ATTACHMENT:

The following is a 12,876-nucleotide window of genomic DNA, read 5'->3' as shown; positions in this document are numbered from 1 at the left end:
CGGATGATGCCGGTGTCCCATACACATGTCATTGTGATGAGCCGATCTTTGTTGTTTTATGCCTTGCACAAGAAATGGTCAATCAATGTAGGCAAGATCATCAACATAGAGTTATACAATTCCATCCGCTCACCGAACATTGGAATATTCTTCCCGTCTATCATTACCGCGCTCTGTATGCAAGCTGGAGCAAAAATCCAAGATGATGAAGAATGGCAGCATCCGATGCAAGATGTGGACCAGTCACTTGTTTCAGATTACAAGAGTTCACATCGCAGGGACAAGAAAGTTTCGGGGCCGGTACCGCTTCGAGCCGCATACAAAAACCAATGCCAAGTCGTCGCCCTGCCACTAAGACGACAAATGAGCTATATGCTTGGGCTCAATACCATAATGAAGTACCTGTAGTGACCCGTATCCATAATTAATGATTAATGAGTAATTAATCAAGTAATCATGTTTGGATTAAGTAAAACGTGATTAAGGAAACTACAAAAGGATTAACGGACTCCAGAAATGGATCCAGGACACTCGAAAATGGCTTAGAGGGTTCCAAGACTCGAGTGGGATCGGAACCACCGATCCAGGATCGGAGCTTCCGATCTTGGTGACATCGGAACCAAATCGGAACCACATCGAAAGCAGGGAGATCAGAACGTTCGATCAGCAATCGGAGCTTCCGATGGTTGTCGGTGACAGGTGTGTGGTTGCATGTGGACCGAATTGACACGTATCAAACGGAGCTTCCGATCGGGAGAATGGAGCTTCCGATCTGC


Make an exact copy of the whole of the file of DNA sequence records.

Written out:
The following is a 12,876-nucleotide window of genomic DNA, read 5'->3' as shown; positions in this document are numbered from 1 at the left end:
CGGATGATGCCGGTGTCCCATACACATGTCATTGTGATGAGCCGATCTTTGTTGTTTTATGCCTTGCACAAGAAATGGTCAATCAATGTAGGCAAGATCATCAACATAGAGTTATACAATTCCATCCGCTCACCGAACATTGGAATATTCTTCCCGTCTATCATTACCGCGCTCTGTATGCAAGCTGGAGCAAAAATCCAAGATGATGAAGAATGGCAGCATCCGATGCAAGATGTGGACCAGTCACTTGTTTCAGATTACAAGAGTTCACATCGCAGGGACAAGAAAGTTTCGGGGCCGGTACCGCTTCGAGCCGCATACAAAAACCAATGCCAAGTCGTCGCCCTGCCACTAAGACGACAAATGAGCTATATGCTTGGGCTCAATACCATAATGAAGTACCTGTAGTGACCCGTATCCATAATTAATGATTAATGAGTAATTAATCAAGTAATCATGTTTGGATTAAGTAAAACGTGATTAAGGAAACTACAAAAGGATTAACGGACTCCAGAAATGGATCCAGGACACTCGAAAATGGCTTAGAGGGTTCCAAGACTCGAGTGGGATCGGAACCACCGATCCAGGATCGGAGCTTCCGATCTTGGTGACATCGGAACCAAATCGGAACCACATCGAAAGCAGGGAGATCAGAACGTTCGATCAGCAATCGGAGCTTCCGATGGTTGTCGGTGACAGGTGTGTGGTTGCATGTGGACCGAATTGACACGTATCAAACGGAGCTTCCGATCGGGAGAATGGAGCTTCCGATCTGC